Sachin Ramesh Tendulkar is a former Indian international cricketer and a former captain of the Indian national team, regarded as one of the greatest batsmen of all time. He is the highest run scorer of all time in International cricket. Tendulkar took up cricket at the age of eleven, made his Test debut on 15 November 1989 against Pakistan in Karachi at the age of sixteen, went on to represent Mumbai domestically and India internationally for close to twenty-four years, he is the only player to have scored one hundred international centuries, the first batsman to score a double century in a ODI, the holder of the record for the most number of runs in both Test and ODI, the only player to complete more than 30,000 runs in international cricket. He is colloquially known as Little Master or Master Blaster, referred to as the God of Cricket by Indian cricket followers. In 2001, Sachin Tendulkar became the first batsman to complete 10,000 ODI runs in his 259 innings. In 2002, halfway through his career, Wisden Cricketers' Almanack ranked him the second greatest Test batsman of all time, behind Don Bradman, the second greatest ODI batsman of all time, behind Viv Richards.
In his career, Tendulkar was a part of the Indian team that won the 2011 World Cup, his first win in six World Cup appearances for India. He had been named "Player of the Tournament" at the 2003 edition of the tournament, held in South Africa. In 2013, he was the only Indian cricketer included in an all-time Test World XI named to mark the 150th anniversary of Wisden Cricketers' Almanack. Tendulkar received the Arjuna Award in 1994 for his outstanding sporting achievement, the Rajiv Gandhi Khel Ratna award in 1997, India's highest sporting honour, the Padma Shri and Padma Vibhushan awards in 1999 and 2008 India's fourth and second highest civilian awards. After a few hours of his final match on 16 November 2013, the Prime Minister's Office announced the decision to award him the Bharat Ratna, India's highest civilian award, he is the youngest recipient to date and the first sportsperson to receive the award. He won the 2010 Sir Garfield Sobers Trophy for cricketer of the year at the ICC awards.
In 2012, Tendulkar was nominated to the upper house of the Parliament of India. He was the first sportsperson and the first person without an aviation background to be awarded the honorary rank of group captain by the Indian Air Force. In 2012, he was named an Honorary Member of the Order of Australia. In 2010, Time magazine included Sachin in its annual Time 100 list as one of the "Most Influential People in the World". In December 2012, Tendulkar announced his retirement from ODIs, he retired from Twenty20 cricket in October 2013 and subsequently retired from all forms of cricket on 16 November 2013 after playing his 200th Test match, against the West Indies in Mumbai's Wankhede Stadium. Tendulkar played 664 international cricket matches in scoring 34,357 runs. Tendulkar was born at Nirmal Nursing Home in Dadar, Bombay on 24 April 1973 to a Maharashtrian Rajapur Saraswat Brahmin family, his father, Ramesh Tendulkar, was a well-known Marathi novelist & poet and his mother, worked in the insurance industry.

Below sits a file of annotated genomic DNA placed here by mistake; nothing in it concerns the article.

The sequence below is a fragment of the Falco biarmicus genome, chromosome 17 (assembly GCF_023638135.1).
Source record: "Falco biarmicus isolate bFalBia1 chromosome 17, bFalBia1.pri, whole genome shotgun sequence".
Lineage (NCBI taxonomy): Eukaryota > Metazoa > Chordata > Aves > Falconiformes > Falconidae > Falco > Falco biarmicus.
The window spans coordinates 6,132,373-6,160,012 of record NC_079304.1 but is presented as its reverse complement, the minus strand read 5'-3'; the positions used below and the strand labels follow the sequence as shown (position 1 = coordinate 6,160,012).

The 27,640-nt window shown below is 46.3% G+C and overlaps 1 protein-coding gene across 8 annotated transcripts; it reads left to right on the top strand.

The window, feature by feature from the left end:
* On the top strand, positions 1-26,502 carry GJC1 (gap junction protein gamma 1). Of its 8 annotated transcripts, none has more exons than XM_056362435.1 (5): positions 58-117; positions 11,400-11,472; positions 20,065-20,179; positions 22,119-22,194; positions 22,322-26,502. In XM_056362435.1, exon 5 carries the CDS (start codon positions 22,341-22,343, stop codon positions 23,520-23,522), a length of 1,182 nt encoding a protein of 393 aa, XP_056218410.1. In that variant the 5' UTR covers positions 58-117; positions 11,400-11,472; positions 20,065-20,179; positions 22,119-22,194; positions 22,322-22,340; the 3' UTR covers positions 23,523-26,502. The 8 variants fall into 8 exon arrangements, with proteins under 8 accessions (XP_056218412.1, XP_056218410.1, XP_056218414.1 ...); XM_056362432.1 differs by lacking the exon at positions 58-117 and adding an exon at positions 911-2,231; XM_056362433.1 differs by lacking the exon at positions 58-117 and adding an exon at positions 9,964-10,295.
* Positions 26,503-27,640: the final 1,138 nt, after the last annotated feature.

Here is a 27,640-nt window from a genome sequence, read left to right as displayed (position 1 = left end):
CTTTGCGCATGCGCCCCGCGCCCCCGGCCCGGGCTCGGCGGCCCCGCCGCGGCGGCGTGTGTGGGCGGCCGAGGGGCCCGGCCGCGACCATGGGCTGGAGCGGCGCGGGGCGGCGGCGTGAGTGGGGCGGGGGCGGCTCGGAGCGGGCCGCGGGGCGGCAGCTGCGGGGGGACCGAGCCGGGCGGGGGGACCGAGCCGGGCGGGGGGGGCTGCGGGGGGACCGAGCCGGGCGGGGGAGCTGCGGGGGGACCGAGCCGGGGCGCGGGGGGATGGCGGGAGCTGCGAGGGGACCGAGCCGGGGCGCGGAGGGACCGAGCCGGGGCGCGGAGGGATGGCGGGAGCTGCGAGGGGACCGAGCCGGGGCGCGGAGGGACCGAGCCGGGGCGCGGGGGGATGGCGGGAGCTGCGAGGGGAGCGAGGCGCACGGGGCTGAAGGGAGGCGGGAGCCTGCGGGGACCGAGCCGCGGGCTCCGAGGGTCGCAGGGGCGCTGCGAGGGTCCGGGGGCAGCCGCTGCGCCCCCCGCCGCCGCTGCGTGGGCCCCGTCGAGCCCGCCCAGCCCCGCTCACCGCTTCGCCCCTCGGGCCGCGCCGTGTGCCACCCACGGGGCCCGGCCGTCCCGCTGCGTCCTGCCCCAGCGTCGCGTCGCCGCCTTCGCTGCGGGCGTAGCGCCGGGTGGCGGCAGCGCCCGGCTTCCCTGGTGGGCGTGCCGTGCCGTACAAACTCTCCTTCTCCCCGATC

Ramesh named Tendulkar after Sachin Dev Burman. Tendulkar has three elder siblings: two half-brothers Nitin and Ajit, a half-sister Savita, they were Ramesh's children by his first wife. Tendulkar spent his formative years in the Sahitya Sahawas Cooperative Housing Society in Bandra; as a young boy, Tendulkar was considered a bully, picked up fights with new children in his school. He showed an interest in tennis, idolising John McEnroe. To help curb his mischievous and bullying tendencies, Ajit introduced the young Sachin to cricket in 1984, he introduced him to Ramakant Achrekar, a famous cricket coach and a club cricketer of repute, at Shivaji Park, Dadar. In the first meeting, the young Sachin did not play his best. Ajit told Achrekar that he was feeling self-conscious due to the coach observing him, was not displaying his natural game. Ajit requested the coach to give him another chance at playing, but watch while hiding behind a tree; this time, Sachin unobserved, played much better and was accepted at Achrekar's academy.
Achrekar was impressed with Tendulkar's talent and advised him to shift his schooling to Sharadashram Vidyamandir High School, a school at Dadar which had a dominant cricket team and had produced many notable cricketers. Prior to this, Tendulkar had attended the Indian Education Society's New English School in Bandra, he was coached under the guidance of Achrekar at Shivaji Park in the mornings and evenings. Tendulkar would practice for hours on end in the nets. If he became exhausted, Achrekar would put a one-rupee coin on the top of the stumps, the bowler who dismissed Tendulkar would get the coin. If Tendulkar passed the whole session without getting dismissed, the coach would give him the coin. Tendulkar now considers the 13 coins he won as some of his most prized possessions, he moved in with his aunt and uncle, who lived near Shivaji Park, during this period, due to his hectic schedule. Meanwhile, at school, he developed a reputation as a child prodigy, he had become a common conversation point in local cricketing circles, where there were suggestions that he would become one of the greats.
Sachin featured in the school team in the Matunga Gujarati Seva Mandal Shield. Besides school cricket, he played club cricket representing John Bright Cricket Club in Bombay's premier club cricket tournament, the Kanga League, went on to play for the Cricket Club of India. In 1987, at the